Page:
Harold Moss didn’t know he was going to be walking across the 11th Street Bridge until he got there March 8 to commemorate the 50th anniversary of the march on Selma.
The 85-year-old former mayor of Tacoma thought a car would take him to the speeches at the end.
But as perhaps only a persuasive daughter can, Tacoma City Councilwoman Victoria Woodards had Moss, wearing dark glasses and a striking blue suit, led the march, alongside other local civil rights giants.
She later introduced him to the crowd as both Tacoma’s Martin Luther King Jr. and as her father.
To be accurate, they’re not biologically related, but they are family.
Moss helped Woodards buy her first house. He’ll walk her down the aisle if she decides to get married. And he helped pave the way for her to serve in public office.
Moss: “I love the living daylights out of this woman.”
Woodards: “He is the dad that I got to choose, and he is the man who represents to me what daddies are really supposed to be to their girls.”
Most people don’t question their arrangement, because: “Nepotism is alive and well in politics,” Moss joked recently, when he and Woodards, 49, talked to The News Tribune about their relationship and how they think they’ve influenced each other politically.
In 1997, Moss hired the 32-year-old Woodards to be his assistant while he served on the Pierce County Council.
He was a sort of legend to her at the time, she said. He’d been Tacoma’s first black City Council member and became the city’s first black mayor in 1994.
He said he knew Woodards was doing good work as the assistant with the Tacoma Urban League, so when his own deputy said he was going to leave to go back to school, he decided to poach her.
They both remember the meeting well.
Moss lied and told her he had a young man he wanted to set her up with. When she got to the Clock Tower Grill for lunch, she knew something was up, because Moss was sitting with his departing assistant.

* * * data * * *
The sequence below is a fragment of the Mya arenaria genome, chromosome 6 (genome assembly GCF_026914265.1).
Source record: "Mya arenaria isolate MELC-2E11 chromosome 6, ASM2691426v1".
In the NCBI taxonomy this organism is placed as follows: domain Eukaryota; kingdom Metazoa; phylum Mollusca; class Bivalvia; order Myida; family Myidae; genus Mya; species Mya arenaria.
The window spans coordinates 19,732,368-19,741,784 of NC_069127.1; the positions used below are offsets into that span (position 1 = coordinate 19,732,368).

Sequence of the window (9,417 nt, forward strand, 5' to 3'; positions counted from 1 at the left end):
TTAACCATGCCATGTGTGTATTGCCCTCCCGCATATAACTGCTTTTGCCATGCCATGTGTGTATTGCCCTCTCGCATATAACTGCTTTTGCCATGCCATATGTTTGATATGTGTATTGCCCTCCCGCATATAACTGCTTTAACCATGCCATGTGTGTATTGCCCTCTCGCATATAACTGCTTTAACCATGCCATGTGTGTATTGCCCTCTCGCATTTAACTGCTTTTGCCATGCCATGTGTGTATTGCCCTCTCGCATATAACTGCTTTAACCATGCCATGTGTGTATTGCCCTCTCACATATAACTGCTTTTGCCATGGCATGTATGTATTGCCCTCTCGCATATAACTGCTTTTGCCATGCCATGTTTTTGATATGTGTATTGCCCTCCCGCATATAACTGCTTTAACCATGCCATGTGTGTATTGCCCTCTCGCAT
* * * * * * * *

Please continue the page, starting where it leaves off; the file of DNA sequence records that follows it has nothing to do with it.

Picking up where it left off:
Moss confessed he wanted to hire Woodards for the position, and he wasn’t going to offer the job to anyone else until she decided, he told her.
“It was always her,” Moss said. “That’s the only person I’d consider.”
She accepted the offer, and they’ve supported each other – personally and professionally – for about two decades since.
“I hated to see her leave,” said Tom Dixon, the head of the Urban League when Woodards worked there. “But that was an opportunity for her to be what she is today.”
Woodards heads the organization now. Dixon says he works with her and Moss as part of the Black Collective, a volunteer group of leaders that deals with issues that affect the black community in Tacoma and Pierce County.
It’s clear to anyone who sees Woodards and Moss interact that the two are like family, Dixon said.
“Victoria and I, maybe we’re more co-workers,” he said. “Harold and Victoria step higher.”
Working for Moss, Woodards quickly made a habit of getting to know everyone. Moss said he’d arrive to talk to constituents or groups of other elected officials, and they’d shake his hand politely, then promptly turn to his assistant.
“‘Hi, Victoria, how are you sweetheart?’” Moss mimicked. “She would have already formed a relationship that made it so much easier to do business with these people. I had the greatest admin assistant of the bunch.”
But medical emergencies, she warned him, weren’t her forte.
Moss had trouble with arrhythmia, and wanted the office prepared in case he had a heart attack. Woodards, who describes herself as a sympathetic vomiter, told Moss she probably didn’t have the nerves to help with that sort of crisis.
“I said: ‘Well, just call 911 and leave the door open,’ ” Moss remembered, laughing.
They say they never really got on each other’s nerves, but a few times Woodards almost got in trouble.
“There are some things Victoria scared me half to death with,” Moss said.
She once disappeared at a conference, and Moss was getting angry at her absence. Then Woodards showed up with a bottle of his favorite booze, Macnaughton whisky.
“It took a little doing, but I found this,” he remembered her saying.
He couldn’t get mad at her for that, he decided.
Similarly, she took off while they were in Milwaukee on business.
They’d just watched the roof of the art museum — designed to look like the wings of a bird — open and close. Moss is fascinated by mechanics, and she knew he’d want to know more about what they’d seen.
“She went out and found the video on how they made the damn thing,” he recalled.
He did threaten to fire her once. Neither remembers the exact circumstances. Moss said he wasn’t serious and instantly regretted the threat.
“She started crying,” he said.
As they started working together, the father-daughter bond was almost immediate, they said.